** Update: The video of me reading this essay in the Listen to Your Mother Show – Austin is available here: https://avalovehanna.com/vagina-mommy-ltym/ **
Today, I went to use the restroom and through the cracked door I heard my 4 year old saying, “Hey, you’re going potty, but you don’t have a weenie.”
I froze, partially because of my son’s obvious lack of bathroom etiquette, and partially because I could sense there was something serious about this moment. My son was aware that we were different in a fundamental way and that was probably a big deal.
“Yes, you’re right,” I said slowly, trying to decide what to say next. I could hear the mixture of confusion and curiosity in his voice as he pondered the situation and I wanted to help him understand. So, in some delusional moment of over-confidence I decided:
Hey, I really should teach him the correct terminology for our body parts. I can totally do that; I’m a grown-up, right?
At this point I should insert that despite technically being a grown-up, I’m really not. I feel about 12, maybe 14 on a good day. I just pretend to be a grown-up. I’ve perfected the ability to nod knowingly when people start to talk about designer kitchen cabinets or 401-k’s. I pay bills, feed and clothe myself and my child, and have advanced degrees in very mature things like English and Communications, but inside I feel like a little girl who has somehow snuck into the grown-up world and am certain that at any moment the real adults will catch on and take away my cool grown-up stuff like cars and alcohol.
Despite feeling this way, I’m a good parent. No, I’m a great parent who loves my son with a devotion I didn’t know I was capable of possessing, I am, however, constantly filled with self-doubt especially when it comes to some of the more unexpected milestones, like the first time he asks me about genitals.
But today, for some unknown reason, I was feeling super confident. Maybe it was the confusion in my son’s voice, or my feeling of sadness that he was noticing we were different and my mom instincts went into overdrive, but I told him (in my most serious and mature voice), “Yes, I have a vagina.”
I’m not exactly sure what I expected next. Maybe he was supposed to say, “oh, ok mommy, thanks,” and move on, or sit and nod knowingly, enlightened by the new information, instead there was a pause… and then he giggled. Maybe he was laughing at the sound of the word, I mean it really is a funny sounding word or maybe he was laughing at me, but all I know is that the next thing he says is, “Hey, Vagina-Mommy!”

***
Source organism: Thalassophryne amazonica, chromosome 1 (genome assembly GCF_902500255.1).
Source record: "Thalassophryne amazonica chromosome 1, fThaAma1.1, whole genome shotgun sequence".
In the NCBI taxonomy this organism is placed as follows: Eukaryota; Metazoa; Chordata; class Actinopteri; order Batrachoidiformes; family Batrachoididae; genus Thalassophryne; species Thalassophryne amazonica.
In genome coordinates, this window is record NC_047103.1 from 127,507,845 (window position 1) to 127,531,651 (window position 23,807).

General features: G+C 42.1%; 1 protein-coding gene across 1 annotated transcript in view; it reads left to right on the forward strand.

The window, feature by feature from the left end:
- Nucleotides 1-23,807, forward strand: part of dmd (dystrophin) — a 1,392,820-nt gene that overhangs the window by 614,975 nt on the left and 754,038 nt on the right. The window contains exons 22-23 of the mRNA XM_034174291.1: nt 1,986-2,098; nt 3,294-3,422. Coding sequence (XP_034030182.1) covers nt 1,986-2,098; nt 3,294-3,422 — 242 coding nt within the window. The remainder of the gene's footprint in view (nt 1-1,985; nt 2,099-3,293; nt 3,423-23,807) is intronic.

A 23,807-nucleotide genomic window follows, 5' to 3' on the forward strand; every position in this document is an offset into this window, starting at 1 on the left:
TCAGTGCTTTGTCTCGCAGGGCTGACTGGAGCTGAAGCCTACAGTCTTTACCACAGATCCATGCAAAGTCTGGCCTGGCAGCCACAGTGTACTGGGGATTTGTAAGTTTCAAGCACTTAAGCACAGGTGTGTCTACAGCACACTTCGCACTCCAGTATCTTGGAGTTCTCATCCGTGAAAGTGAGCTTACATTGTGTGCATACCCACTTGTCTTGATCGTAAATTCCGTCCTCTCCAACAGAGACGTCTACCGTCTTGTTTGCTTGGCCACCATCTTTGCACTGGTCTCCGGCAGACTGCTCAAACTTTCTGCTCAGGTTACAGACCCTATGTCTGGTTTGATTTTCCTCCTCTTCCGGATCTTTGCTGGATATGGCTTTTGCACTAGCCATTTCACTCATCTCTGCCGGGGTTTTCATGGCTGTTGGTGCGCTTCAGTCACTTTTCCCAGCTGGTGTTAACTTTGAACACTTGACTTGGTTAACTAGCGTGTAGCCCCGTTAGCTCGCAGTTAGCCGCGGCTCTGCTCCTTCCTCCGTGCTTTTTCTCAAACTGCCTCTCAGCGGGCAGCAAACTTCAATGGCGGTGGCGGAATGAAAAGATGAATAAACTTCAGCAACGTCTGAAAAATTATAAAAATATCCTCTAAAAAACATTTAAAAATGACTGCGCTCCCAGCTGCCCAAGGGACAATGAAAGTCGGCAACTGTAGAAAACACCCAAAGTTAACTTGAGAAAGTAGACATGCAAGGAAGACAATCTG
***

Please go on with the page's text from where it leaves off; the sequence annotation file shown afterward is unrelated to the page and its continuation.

What. The. Hell? Did he really just call me Vagina-Mommy?
I pretended not to hear him—and because I am an idiot— I kept talking as though nothing unusual had happened. I told him that his “weenie” is actually called a “penis” and that boys and daddies have penises, and girls and mommies have vaginas.
The next thing I hear him say is, “Hey Vagina-Mommy, I’m Penis-Kai!”
What the hell is happening here?
I’m just standing there while he’s dancing around the room spastically and calling me “Vagina-Mommy” over and over… He’s breaking it down into syllables like a cheer: Va- Gin- A Mom-My!! Va- Gin- A Mom-My!!
I’m starting to panic at how quickly I lost control of the situation and my brain is screaming:
I knew you weren’t ready for this grown-up crap. You thought you could just tell your kid the proper name for body parts without thinking it through or asking other parents for advice. You thought you could just wing it and now he’s calling you “Vagina-Mommy.” THAT’S WHAT YOU GET. Now, suck it up and deal with it, Vagina-Ava.
Everything was suddenly in slow motion, like the moment before an accident: you can see it happening, you know it’s bad, but there’s nothing you can do to stop it. Here I was in mid-crash and because I was still an idiot, I just kept talking thinking that that would somehow get me out of it
I told him that the words penis and vagina are “special words about special parts of our bodies and that we don’t really talk about them.”
It occurred to me then that this is exactly the kind of parenting moment that will probably screw up a person for the rest of his life. I might somehow give him genital-shame, or vagina-phobia, or something worse that I’d never heard of because I don’t ever read parenting books, and so I told him,
“Well, we CAN talk about them, but we definitely don’t just call people by their genitals. Now, if there is something going on and you need to tell me about your penis, that’s okay. You know, you can always talk to me about your penis.”
Yeah, I was feeling pretty weird about that last sentence…
The general rule about genitals is that society doesn’t want you to talk about them, especially with children, but I can’t figure out how to get out of this conversation with my 4 year old without either giving him body issues, or having him repeat things that make me sound like a genital obsessed pervert.
Maybe this type of situation would be easier to navigate if my son was dumb, but unfortunately, he’s not. He’s incredibly intelligent, like evil genius intelligent. Moreover, he’s hilarious and has a great sense of timing, and I had just inadvertently given him the newest weapon in his comedic arsenal: words that were kind of dirty and made grown-ups visibly uncomfortable. So, as he stood there staring at me with his calculating 4 year old eyes, getting ready to call me Vagina-Mommy yet again, I said the only thing I could think of to make it all go away:
“Hey, let’s go watch a bunch of Transformers on Netflix.”
And with that I expertly extracted myself from the genital talk… for about 2 hours until his dad came home and was greeted with an enthusiastic, “Hey Penis-Daddy!”
At which point, I promptly left the room.